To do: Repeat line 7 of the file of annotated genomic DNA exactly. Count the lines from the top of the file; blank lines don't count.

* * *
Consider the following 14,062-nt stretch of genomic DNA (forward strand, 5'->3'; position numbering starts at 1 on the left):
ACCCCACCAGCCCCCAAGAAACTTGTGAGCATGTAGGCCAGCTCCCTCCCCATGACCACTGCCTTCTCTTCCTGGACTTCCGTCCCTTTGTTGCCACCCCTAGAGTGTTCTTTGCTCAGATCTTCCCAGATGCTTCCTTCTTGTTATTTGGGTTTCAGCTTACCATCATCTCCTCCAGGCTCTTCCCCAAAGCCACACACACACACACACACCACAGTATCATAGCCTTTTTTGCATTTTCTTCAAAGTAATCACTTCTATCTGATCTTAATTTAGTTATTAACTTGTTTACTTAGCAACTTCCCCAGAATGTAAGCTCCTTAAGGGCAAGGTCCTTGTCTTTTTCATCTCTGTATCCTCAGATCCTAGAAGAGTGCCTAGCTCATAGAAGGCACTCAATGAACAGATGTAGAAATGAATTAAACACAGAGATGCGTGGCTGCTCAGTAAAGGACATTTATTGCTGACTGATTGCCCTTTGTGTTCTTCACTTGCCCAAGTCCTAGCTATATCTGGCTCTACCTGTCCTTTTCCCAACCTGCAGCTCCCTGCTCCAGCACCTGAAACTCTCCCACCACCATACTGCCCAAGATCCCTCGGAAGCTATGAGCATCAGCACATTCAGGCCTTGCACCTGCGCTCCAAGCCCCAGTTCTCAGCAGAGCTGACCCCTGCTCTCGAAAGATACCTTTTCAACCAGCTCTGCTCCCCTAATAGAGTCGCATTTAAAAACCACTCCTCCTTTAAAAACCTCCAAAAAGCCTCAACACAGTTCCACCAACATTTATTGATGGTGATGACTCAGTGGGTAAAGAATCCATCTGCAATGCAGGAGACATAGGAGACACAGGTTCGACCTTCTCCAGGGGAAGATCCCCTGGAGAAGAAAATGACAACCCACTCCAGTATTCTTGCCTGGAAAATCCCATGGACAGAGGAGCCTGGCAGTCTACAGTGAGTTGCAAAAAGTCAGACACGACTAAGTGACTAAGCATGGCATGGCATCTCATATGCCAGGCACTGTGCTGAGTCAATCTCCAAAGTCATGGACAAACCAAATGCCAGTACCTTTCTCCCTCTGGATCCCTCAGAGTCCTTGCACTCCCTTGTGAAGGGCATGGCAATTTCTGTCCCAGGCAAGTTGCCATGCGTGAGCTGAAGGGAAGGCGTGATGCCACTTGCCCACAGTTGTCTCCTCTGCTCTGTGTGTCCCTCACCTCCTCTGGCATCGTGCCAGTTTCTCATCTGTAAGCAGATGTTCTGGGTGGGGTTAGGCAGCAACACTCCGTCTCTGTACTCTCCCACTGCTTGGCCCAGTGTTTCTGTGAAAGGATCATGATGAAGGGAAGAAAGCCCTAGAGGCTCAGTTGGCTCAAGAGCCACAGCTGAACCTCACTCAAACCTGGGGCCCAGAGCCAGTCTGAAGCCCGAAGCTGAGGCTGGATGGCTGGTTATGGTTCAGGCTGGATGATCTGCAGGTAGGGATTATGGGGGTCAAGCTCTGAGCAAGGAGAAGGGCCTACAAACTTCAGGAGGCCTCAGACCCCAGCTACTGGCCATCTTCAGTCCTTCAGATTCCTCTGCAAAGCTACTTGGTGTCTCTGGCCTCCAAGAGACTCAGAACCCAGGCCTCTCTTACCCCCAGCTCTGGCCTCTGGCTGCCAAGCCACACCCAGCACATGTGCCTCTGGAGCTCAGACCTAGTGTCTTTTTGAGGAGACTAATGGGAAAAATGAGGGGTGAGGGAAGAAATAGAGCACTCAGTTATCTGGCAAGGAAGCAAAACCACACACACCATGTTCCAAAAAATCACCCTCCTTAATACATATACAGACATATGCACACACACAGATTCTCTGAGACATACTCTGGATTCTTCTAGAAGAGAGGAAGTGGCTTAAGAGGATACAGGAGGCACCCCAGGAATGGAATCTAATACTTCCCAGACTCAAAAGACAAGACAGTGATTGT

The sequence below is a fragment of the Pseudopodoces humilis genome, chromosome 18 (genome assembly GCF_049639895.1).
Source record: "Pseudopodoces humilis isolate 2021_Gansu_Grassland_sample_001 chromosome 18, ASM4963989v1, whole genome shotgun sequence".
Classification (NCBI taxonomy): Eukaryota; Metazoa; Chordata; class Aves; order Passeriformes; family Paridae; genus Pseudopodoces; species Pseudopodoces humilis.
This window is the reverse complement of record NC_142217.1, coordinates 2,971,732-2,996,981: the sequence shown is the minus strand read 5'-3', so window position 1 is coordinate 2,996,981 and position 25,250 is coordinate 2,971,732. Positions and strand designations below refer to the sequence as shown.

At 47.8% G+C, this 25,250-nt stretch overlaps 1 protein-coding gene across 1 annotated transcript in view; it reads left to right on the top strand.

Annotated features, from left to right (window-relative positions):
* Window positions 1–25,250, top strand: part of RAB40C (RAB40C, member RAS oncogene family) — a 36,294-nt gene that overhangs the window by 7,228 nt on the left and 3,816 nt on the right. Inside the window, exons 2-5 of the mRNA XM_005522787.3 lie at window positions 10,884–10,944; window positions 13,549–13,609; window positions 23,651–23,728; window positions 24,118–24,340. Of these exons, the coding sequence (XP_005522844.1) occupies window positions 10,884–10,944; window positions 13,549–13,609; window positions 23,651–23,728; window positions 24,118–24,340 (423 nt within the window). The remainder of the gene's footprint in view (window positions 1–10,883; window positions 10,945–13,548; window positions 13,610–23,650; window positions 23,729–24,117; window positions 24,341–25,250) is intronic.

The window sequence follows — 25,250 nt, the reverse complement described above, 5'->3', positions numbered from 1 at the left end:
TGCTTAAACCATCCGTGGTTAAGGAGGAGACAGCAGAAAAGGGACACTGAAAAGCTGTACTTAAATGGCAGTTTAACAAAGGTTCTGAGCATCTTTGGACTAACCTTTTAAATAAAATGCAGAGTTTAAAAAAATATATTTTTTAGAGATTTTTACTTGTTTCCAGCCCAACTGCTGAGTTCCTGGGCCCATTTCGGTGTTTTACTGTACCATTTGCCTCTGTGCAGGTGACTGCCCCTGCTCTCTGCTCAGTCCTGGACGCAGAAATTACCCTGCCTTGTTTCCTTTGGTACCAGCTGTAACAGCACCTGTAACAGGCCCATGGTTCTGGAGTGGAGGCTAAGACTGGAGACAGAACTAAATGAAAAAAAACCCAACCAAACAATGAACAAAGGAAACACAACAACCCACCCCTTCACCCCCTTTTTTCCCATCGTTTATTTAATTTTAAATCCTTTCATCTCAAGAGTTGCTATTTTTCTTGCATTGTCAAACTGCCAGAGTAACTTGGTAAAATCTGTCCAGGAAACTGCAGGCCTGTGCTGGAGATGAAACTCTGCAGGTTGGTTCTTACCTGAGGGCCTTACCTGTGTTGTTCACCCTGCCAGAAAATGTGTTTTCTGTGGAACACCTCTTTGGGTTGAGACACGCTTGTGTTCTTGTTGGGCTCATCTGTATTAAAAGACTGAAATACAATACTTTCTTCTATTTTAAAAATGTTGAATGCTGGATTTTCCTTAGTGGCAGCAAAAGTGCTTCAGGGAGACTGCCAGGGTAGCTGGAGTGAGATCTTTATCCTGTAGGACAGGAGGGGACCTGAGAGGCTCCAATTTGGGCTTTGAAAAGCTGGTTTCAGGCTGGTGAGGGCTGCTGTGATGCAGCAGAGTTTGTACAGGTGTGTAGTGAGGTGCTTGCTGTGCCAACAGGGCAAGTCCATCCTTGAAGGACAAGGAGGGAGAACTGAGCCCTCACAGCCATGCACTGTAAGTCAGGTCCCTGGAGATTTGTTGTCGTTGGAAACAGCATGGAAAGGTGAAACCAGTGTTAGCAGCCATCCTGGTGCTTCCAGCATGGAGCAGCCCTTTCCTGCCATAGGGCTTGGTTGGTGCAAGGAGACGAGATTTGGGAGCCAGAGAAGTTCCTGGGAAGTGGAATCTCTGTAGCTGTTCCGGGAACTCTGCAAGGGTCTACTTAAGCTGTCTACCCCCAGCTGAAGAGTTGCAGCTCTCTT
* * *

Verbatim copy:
At 47.8% G+C, this 25,250-nt stretch overlaps 1 protein-coding gene across 1 annotated transcript in view; it reads left to right on the top strand.